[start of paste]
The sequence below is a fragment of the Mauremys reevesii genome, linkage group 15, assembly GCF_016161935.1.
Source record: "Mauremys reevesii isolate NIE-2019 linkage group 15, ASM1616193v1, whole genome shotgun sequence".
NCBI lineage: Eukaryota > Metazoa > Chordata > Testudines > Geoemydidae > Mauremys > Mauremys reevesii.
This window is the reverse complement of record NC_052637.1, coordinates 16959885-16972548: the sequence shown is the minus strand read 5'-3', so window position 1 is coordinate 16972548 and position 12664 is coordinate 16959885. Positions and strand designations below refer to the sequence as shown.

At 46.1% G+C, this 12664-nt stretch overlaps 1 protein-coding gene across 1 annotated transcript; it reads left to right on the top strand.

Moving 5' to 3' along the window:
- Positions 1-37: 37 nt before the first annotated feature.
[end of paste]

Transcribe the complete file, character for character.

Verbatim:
The sequence below is a fragment of the Mauremys reevesii genome, linkage group 15, assembly GCF_016161935.1.
Source record: "Mauremys reevesii isolate NIE-2019 linkage group 15, ASM1616193v1, whole genome shotgun sequence".
NCBI lineage: Eukaryota > Metazoa > Chordata > Testudines > Geoemydidae > Mauremys > Mauremys reevesii.
This window is the reverse complement of record NC_052637.1, coordinates 16959885-16972548: the sequence shown is the minus strand read 5'-3', so window position 1 is coordinate 16972548 and position 12664 is coordinate 16959885. Positions and strand designations below refer to the sequence as shown.

At 46.1% G+C, this 12664-nt stretch overlaps 1 protein-coding gene across 1 annotated transcript; it reads left to right on the top strand.

Moving 5' to 3' along the window:
- Positions 1-37: 37 nt before the first annotated feature.